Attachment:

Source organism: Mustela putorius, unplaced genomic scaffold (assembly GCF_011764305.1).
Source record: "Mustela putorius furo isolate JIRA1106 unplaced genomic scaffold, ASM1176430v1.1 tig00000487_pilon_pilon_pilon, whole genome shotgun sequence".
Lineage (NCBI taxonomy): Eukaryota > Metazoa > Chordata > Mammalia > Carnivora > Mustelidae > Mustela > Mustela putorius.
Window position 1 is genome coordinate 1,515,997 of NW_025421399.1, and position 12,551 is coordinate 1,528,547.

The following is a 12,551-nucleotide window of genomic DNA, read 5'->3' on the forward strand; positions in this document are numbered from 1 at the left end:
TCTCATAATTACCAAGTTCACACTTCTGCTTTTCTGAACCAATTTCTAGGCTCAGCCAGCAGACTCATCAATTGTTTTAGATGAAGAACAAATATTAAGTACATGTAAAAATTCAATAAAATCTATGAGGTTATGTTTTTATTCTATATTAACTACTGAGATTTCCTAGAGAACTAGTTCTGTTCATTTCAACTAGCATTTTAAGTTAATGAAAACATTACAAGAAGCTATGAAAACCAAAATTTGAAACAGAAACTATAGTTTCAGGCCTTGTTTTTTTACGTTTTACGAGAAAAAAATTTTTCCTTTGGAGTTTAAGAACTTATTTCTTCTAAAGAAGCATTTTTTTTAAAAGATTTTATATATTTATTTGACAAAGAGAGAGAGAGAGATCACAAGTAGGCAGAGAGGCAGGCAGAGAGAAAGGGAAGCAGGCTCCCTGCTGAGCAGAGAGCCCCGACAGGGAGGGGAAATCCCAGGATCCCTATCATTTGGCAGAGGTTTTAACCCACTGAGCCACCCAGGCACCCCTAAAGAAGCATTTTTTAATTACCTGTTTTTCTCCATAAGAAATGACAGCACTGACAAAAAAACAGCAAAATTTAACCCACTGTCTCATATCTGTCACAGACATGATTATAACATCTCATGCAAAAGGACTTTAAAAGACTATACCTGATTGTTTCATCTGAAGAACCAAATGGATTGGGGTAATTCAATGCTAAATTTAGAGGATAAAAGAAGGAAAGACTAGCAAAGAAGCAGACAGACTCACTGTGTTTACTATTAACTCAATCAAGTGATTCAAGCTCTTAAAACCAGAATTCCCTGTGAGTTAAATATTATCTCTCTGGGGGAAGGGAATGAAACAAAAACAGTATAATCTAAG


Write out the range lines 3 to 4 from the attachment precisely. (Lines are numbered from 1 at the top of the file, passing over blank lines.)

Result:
Lineage (NCBI taxonomy): Eukaryota > Metazoa > Chordata > Mammalia > Carnivora > Mustelidae > Mustela > Mustela putorius.
Window position 1 is genome coordinate 1,515,997 of NW_025421399.1, and position 12,551 is coordinate 1,528,547.